Thursday, December 3, 2009
Writing this review is a minefield. There's a reason why I've put off writing it this late, despite having actually finished the game on its first day of release. You see, the hype for this game is so huge that it has literally tainted the jury pool so to speak. Even I admit that I could not help but be swept up in the frenzy of the awesomeness that Modern Warfare 2 perpetuated even before I actually start the game.
Though, I've got this nagging suspicion that Infinity Ward seem too smug about their "creativity". Every time an exciting set piece plays out with its explosions, twists, and turns, I can't help but hear IW's voice at the back of my head going, "You like that?!? You like that?!?" This isn't necessarily a bad thing and without a doubt, you just want to keep playing to see what else the developers have up their sleeve.
But its unrealistic nature is not without flaw - as like in the Call of Duties in the past, IW has failed to address the fundamental issue that you are just a blunt instrument to be commanded/directed/driven in whatever direction the main players of the story need you to go. You are not friends with Captain McTavish or General Shepherd, they don't really care about you despite your being there with them through thick and thin. These shallow heroes exist to fire guns, blow up installments, and take point, but put them in an ordinary setting, i.e. a shopping mall/bank/market wearing civilian clothes, and they already seem out of place as it is.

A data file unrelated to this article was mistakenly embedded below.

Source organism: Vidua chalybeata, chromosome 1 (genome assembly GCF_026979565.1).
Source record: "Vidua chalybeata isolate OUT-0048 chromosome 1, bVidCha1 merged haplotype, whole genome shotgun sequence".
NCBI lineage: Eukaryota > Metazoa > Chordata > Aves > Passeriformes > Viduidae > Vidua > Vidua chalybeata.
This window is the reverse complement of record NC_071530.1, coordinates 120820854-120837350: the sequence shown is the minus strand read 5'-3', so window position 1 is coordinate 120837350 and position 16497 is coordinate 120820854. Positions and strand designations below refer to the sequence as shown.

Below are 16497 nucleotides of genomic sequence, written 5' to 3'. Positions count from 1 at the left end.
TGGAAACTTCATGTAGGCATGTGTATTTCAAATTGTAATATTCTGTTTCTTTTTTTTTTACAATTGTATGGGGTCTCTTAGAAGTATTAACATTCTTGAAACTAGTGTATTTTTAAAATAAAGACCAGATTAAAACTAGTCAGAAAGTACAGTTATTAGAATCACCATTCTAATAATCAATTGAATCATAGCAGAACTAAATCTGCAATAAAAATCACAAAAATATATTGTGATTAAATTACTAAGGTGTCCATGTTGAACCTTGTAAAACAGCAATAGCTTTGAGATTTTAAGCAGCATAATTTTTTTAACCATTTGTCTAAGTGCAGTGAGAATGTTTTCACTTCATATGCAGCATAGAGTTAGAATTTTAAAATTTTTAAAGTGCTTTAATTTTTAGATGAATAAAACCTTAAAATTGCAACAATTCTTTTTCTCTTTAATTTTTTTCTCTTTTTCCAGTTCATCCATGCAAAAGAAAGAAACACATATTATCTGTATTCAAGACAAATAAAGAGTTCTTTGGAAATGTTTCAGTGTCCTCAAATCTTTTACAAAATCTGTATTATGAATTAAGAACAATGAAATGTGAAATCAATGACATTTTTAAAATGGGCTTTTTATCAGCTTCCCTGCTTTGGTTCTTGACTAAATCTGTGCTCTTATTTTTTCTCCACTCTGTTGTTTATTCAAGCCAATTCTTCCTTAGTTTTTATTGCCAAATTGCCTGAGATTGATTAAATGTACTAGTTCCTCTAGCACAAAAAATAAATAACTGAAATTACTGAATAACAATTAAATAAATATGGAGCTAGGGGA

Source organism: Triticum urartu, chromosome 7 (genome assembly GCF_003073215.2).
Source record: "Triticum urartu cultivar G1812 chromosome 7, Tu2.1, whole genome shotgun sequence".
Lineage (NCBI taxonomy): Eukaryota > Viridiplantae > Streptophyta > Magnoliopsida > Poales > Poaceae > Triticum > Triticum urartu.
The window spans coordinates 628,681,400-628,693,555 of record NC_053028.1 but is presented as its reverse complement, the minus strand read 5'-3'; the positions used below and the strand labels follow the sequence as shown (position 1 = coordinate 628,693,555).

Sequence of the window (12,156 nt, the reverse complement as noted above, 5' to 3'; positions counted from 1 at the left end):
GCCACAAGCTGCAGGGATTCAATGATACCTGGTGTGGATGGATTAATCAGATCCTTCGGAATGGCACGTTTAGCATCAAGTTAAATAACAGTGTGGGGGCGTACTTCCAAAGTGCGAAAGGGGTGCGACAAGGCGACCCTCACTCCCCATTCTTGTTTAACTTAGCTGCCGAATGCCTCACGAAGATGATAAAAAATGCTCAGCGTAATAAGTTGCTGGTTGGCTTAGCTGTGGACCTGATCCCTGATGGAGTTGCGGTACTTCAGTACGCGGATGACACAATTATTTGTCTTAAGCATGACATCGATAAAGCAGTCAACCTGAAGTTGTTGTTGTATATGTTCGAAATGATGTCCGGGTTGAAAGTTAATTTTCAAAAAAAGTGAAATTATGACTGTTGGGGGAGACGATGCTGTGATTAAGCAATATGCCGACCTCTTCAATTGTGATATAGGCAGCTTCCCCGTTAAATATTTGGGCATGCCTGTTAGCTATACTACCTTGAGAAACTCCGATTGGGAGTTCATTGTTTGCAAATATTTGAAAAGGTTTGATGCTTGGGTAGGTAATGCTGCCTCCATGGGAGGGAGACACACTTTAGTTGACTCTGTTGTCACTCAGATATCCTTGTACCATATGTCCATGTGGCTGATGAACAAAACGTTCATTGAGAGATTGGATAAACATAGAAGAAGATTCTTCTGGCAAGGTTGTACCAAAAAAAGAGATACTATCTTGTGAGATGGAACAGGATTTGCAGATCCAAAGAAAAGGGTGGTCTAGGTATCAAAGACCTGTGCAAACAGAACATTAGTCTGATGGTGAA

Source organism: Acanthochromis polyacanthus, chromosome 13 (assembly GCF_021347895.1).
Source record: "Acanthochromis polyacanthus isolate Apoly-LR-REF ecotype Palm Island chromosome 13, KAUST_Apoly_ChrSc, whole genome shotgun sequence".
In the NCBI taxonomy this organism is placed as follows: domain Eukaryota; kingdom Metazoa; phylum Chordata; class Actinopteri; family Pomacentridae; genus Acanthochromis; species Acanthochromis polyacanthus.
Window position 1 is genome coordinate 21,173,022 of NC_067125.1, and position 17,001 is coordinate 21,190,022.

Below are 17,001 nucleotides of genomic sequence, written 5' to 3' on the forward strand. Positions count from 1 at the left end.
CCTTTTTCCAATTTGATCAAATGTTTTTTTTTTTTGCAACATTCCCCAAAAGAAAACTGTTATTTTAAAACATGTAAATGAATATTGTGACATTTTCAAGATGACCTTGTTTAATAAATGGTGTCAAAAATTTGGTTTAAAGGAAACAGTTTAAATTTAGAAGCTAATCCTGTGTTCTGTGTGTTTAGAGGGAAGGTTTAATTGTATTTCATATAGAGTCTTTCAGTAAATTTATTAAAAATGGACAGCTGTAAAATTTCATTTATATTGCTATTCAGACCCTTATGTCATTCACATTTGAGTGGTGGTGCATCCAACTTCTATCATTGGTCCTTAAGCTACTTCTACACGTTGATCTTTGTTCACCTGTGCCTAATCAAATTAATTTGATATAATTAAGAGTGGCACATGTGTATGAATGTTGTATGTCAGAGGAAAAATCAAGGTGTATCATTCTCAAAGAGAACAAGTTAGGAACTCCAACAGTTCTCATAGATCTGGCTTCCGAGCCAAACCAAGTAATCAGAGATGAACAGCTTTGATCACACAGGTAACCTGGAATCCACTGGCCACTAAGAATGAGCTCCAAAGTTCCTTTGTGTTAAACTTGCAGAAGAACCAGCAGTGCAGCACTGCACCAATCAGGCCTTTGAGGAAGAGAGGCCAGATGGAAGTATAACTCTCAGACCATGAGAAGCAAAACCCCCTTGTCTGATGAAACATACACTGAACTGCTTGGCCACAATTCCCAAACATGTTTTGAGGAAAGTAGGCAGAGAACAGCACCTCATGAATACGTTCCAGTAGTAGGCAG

They are not human enough: does Price have a family? How does McTavish feel about the events that transpired before Modern Warfare 2? How come all the characters you play keep getting blacked out/fall over/die throughout the game. Why can't it be one of the other guys? In the loading screens between levels, characters spout philosophies on war and violence in macho voices as if they all know what they are talking about, but if you're intellectual and experienced enough to like depth in your games, then you'll be put off by the sheer shameless hollowness of it all.
Some might beg to differ, but to me this is a big issue when compared to other heavyweight titles like Uncharted 2 which has as much character as it does spectacle. In order for Call of Duty to rise above its status of great shooter to great game, it needs to do much more with its story. With that said however, Modern Warfare 2 definitely has done a great deal more than past games to amp up the story. Even if it is paper-thin, there is a sense of direction that holds throughout and that will keep audiences playing to the end.